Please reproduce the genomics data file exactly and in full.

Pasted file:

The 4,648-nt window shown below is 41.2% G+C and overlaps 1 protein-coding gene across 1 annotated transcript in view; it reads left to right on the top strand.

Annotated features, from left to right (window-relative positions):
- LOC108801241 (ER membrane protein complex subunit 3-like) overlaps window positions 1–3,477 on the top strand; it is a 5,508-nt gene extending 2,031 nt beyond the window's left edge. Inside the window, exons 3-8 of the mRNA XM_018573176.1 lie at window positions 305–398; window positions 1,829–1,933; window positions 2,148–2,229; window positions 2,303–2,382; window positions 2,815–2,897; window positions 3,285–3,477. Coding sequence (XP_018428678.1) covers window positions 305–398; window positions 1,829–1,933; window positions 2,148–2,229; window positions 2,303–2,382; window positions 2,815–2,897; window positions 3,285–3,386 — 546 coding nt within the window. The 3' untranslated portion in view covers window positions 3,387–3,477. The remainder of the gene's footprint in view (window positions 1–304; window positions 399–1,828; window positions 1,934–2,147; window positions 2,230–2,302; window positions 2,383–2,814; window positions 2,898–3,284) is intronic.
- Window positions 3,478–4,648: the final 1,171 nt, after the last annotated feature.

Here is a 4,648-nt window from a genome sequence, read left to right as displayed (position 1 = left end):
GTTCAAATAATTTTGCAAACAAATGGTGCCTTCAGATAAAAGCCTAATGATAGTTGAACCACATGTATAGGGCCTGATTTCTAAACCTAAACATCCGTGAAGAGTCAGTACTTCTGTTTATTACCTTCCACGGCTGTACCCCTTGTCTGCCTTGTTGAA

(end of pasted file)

The 4,648-nt window shown below is 41.2% G+C and overlaps 1 protein-coding gene across 1 annotated transcript in view; it reads left to right on the top strand.

Annotated features, from left to right (window-relative positions):
- LOC108801241 (ER membrane protein complex subunit 3-like) overlaps window positions 1–3,477 on the top strand; it is a 5,508-nt gene extending 2,031 nt beyond the window's left edge. Inside the window, exons 3-8 of the mRNA XM_018573176.1 lie at window positions 305–398; window positions 1,829–1,933; window positions 2,148–2,229; window positions 2,303–2,382; window positions 2,815–2,897; window positions 3,285–3,477. Coding sequence (XP_018428678.1) covers window positions 305–398; window positions 1,829–1,933; window positions 2,148–2,229; window positions 2,303–2,382; window positions 2,815–2,897; window positions 3,285–3,386 — 546 coding nt within the window. The 3' untranslated portion in view covers window positions 3,387–3,477. The remainder of the gene's footprint in view (window positions 1–304; window positions 399–1,828; window positions 1,934–2,147; window positions 2,230–2,302; window positions 2,383–2,814; window positions 2,898–3,284) is intronic.
- Window positions 3,478–4,648: the final 1,171 nt, after the last annotated feature.

Here is a 4,648-nt window from a genome sequence, read left to right as displayed (position 1 = left end):
GTTCAAATAATTTTGCAAACAAATGGTGCCTTCAGATAAAAGCCTAATGATAGTTGAACCACATGTATAGGGCCTGATTTCTAAACCTAAACATCCGTGAAGAGTCAGTACTTCTGTTTATTACCTTCCACGGCTGTACCCCTTGTCTGCCTTGTTGAA